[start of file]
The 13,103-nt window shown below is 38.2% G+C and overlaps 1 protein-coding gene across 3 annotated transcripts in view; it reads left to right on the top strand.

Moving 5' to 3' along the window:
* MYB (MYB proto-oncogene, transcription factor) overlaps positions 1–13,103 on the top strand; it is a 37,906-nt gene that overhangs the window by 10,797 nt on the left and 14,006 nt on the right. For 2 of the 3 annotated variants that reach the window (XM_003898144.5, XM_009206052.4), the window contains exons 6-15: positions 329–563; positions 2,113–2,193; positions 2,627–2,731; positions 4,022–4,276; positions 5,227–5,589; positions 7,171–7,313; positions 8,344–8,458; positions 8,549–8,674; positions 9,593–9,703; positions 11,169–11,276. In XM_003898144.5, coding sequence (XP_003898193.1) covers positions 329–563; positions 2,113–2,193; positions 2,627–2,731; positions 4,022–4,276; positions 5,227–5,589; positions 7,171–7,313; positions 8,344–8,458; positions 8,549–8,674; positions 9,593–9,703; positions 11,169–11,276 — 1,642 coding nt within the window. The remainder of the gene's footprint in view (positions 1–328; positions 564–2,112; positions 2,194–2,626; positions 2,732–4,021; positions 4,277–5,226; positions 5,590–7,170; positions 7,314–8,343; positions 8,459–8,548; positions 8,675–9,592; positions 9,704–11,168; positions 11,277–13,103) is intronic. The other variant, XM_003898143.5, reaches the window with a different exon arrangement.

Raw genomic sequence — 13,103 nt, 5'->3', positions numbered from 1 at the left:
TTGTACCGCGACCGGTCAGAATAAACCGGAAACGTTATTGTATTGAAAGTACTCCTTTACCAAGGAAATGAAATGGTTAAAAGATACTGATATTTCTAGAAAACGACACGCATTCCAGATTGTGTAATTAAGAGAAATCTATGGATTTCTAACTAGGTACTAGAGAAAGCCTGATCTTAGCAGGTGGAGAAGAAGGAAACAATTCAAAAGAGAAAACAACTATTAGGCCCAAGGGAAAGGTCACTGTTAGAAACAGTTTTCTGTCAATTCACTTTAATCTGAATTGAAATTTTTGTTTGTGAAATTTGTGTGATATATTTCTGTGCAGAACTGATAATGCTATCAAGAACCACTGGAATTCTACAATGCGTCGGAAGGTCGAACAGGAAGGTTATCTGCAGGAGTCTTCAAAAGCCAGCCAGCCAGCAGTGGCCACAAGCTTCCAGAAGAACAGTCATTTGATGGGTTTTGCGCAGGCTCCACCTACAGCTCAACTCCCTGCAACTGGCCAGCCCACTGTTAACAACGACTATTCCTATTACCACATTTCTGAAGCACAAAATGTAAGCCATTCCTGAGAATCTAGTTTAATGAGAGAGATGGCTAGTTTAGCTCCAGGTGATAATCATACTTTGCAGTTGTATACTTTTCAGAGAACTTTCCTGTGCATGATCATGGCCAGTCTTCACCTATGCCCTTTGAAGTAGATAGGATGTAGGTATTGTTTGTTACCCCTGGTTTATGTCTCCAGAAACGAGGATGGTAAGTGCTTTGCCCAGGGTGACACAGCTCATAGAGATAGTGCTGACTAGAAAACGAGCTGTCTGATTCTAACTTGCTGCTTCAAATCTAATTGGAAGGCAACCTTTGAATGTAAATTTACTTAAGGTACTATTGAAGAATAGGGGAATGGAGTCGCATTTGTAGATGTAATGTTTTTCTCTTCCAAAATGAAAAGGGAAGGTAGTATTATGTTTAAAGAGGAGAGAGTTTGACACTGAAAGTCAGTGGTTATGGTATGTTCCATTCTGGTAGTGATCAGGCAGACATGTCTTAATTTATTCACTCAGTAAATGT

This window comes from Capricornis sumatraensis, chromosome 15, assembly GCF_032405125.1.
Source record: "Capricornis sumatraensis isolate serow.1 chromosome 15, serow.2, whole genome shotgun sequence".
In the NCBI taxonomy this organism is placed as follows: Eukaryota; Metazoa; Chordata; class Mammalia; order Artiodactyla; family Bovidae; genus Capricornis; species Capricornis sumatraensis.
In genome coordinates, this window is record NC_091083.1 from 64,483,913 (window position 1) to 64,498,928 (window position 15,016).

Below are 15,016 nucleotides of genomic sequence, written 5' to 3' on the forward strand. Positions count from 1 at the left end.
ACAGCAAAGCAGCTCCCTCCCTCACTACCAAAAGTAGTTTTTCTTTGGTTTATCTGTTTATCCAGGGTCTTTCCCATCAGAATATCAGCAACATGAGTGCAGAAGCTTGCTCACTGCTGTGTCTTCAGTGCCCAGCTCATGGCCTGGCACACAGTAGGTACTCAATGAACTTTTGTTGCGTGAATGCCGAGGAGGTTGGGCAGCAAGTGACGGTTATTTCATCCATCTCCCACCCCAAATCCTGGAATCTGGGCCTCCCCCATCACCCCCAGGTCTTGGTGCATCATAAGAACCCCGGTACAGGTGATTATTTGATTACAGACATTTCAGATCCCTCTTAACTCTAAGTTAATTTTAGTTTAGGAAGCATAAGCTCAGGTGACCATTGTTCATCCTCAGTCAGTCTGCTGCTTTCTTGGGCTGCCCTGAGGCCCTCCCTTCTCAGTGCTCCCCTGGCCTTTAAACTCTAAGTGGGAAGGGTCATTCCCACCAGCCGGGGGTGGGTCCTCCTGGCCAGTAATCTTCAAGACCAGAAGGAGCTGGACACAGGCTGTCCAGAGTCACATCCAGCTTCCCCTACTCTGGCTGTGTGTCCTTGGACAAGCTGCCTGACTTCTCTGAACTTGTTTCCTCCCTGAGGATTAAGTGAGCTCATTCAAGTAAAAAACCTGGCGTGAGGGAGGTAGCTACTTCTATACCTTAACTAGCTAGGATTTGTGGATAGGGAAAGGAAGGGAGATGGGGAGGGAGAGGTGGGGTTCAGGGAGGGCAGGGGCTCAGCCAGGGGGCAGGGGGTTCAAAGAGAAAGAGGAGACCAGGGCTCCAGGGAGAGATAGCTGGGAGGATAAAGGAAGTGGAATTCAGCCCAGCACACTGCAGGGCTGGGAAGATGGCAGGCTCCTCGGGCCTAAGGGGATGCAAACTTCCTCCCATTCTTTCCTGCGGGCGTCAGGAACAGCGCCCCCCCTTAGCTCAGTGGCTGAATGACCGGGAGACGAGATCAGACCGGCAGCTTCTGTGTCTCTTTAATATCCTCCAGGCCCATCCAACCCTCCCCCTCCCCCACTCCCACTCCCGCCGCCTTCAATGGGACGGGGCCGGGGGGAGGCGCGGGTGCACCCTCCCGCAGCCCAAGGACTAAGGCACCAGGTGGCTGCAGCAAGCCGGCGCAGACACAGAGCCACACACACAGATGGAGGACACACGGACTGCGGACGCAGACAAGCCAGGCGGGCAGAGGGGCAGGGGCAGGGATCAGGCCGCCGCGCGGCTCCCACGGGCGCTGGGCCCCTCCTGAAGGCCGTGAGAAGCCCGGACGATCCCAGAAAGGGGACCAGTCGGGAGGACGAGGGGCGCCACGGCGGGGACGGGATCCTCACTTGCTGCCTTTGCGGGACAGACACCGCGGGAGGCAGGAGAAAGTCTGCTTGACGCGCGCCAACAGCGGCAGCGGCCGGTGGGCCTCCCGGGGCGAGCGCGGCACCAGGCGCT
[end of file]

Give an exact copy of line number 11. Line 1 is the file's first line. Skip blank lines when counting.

ACAGCAAAGCAGCTCCCTCCCTCACTACCAAAAGTAGTTTTTCTTTGGTTTATCTGTTTATCCAGGGTCTTTCCCATCAGAATATCAGCAACATGAGTGCAGAAGCTTGCTCACTGCTGTGTCTTCAGTGCCCAGCTCATGGCCTGGCACACAGTAGGTACTCAATGAACTTTTGTTGCGTGAATGCCGAGGAGGTTGGGCAGCAAGTGACGGTTATTTCATCCATCTCCCACCCCAAATCCTGGAATCTGGGCCTCCCCCATCACCCCCAGGTCTTGGTGCATCATAAGAACCCCGGTACAGGTGATTATTTGATTACAGACATTTCAGATCCCTCTTAACTCTAAGTTAATTTTAGTTTAGGAAGCATAAGCTCAGGTGACCATTGTTCATCCTCAGTCAGTCTGCTGCTTTCTTGGGCTGCCCTGAGGCCCTCCCTTCTCAGTGCTCCCCTGGCCTTTAAACTCTAAGTGGGAAGGGTCATTCCCACCAGCCGGGGGTGGGTCCTCCTGGCCAGTAATCTTCAAGACCAGAAGGAGCTGGACACAGGCTGTCCAGAGTCACATCCAGCTTCCCCTACTCTGGCTGTGTGTCCTTGGACAAGCTGCCTGACTTCTCTGAACTTGTTTCCTCCCTGAGGATTAAGTGAGCTCATTCAAGTAAAAAACCTGGCGTGAGGGAGGTAGCTACTTCTATACCTTAACTAGCTAGGATTTGTGGATAGGGAAAGGAAGGGAGATGGGGAGGGAGAGGTGGGGTTCAGGGAGGGCAGGGGCTCAGCCAGGGGGCAGGGGGTTCAAAGAGAAAGAGGAGACCAGGGCTCCAGGGAGAGATAGCTGGGAGGATAAAGGAAGTGGAATTCAGCCCAGCACACTGCAGGGCTGGGAAGATGGCAGGCTCCTCGGGCCTAAGGGGATGCAAACTTCCTCCCATTCTTTCCTGCGGGCGTCAGGAACAGCGCCCCCCCTTAGCTCAGTGGCTGAATGACCGGGAGACGAGATCAGACCGGCAGCTTCTGTGTCTCTTTAATATCCTCCAGGCCCATCCAACCCTCCCCCTCCCCCACTCCCACTCCCGCCGCCTTCAATGGGACGGGGCCGGGGGGAGGCGCGGGTGCACCCTCCCGCAGCCCAAGGACTAAGGCACCAGGTGGCTGCAGCAAGCCGGCGCAGACACAGAGCCACACACACAGATGGAGGACACACGGACTGCGGACGCAGACAAGCCAGGCGGGCAGAGGGGCAGGGGCAGGGATCAGGCCGCCGCGCGGCTCCCACGGGCGCTGGGCCCCTCCTGAAGGCCGTGAGAAGCCCGGACGATCCCAGAAAGGGGACCAGTCGGGAGGACGAGGGGCGCCACGGCGGGGACGGGATCCTCACTTGCTGCCTTTGCGGGACAGACACCGCGGGAGGCAGGAGAAAGTCTGCTTGACGCGCGCCAACAGCGGCAGCGGCCGGTGGGCCTCCCGGGGCGAGCGCGGCACCAGGCGCT